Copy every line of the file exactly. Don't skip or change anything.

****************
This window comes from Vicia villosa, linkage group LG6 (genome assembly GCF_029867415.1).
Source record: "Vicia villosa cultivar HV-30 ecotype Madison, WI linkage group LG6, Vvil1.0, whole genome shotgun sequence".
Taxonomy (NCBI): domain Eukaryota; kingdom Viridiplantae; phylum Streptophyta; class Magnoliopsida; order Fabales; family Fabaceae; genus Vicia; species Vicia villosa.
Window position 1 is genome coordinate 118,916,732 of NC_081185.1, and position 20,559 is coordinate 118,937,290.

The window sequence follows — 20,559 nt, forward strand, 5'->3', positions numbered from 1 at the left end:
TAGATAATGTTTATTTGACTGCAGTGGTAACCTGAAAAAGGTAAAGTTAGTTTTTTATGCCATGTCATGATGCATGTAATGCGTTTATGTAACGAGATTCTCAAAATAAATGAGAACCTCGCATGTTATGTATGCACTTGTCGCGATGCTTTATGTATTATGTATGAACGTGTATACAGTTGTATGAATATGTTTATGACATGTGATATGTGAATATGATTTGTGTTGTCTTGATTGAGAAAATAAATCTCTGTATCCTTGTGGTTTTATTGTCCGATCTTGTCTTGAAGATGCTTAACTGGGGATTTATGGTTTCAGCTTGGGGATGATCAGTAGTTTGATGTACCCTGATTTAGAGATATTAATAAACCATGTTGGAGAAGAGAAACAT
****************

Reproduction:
This window comes from Vicia villosa, linkage group LG6 (genome assembly GCF_029867415.1).
Source record: "Vicia villosa cultivar HV-30 ecotype Madison, WI linkage group LG6, Vvil1.0, whole genome shotgun sequence".
Taxonomy (NCBI): domain Eukaryota; kingdom Viridiplantae; phylum Streptophyta; class Magnoliopsida; order Fabales; family Fabaceae; genus Vicia; species Vicia villosa.
Window position 1 is genome coordinate 118,916,732 of NC_081185.1, and position 20,559 is coordinate 118,937,290.

The window sequence follows — 20,559 nt, forward strand, 5'->3', positions numbered from 1 at the left end:
TAGATAATGTTTATTTGACTGCAGTGGTAACCTGAAAAAGGTAAAGTTAGTTTTTTATGCCATGTCATGATGCATGTAATGCGTTTATGTAACGAGATTCTCAAAATAAATGAGAACCTCGCATGTTATGTATGCACTTGTCGCGATGCTTTATGTATTATGTATGAACGTGTATACAGTTGTATGAATATGTTTATGACATGTGATATGTGAATATGATTTGTGTTGTCTTGATTGAGAAAATAAATCTCTGTATCCTTGTGGTTTTATTGTCCGATCTTGTCTTGAAGATGCTTAACTGGGGATTTATGGTTTCAGCTTGGGGATGATCAGTAGTTTGATGTACCCTGATTTAGAGATATTAATAAACCATGTTGGAGAAGAGAAACAT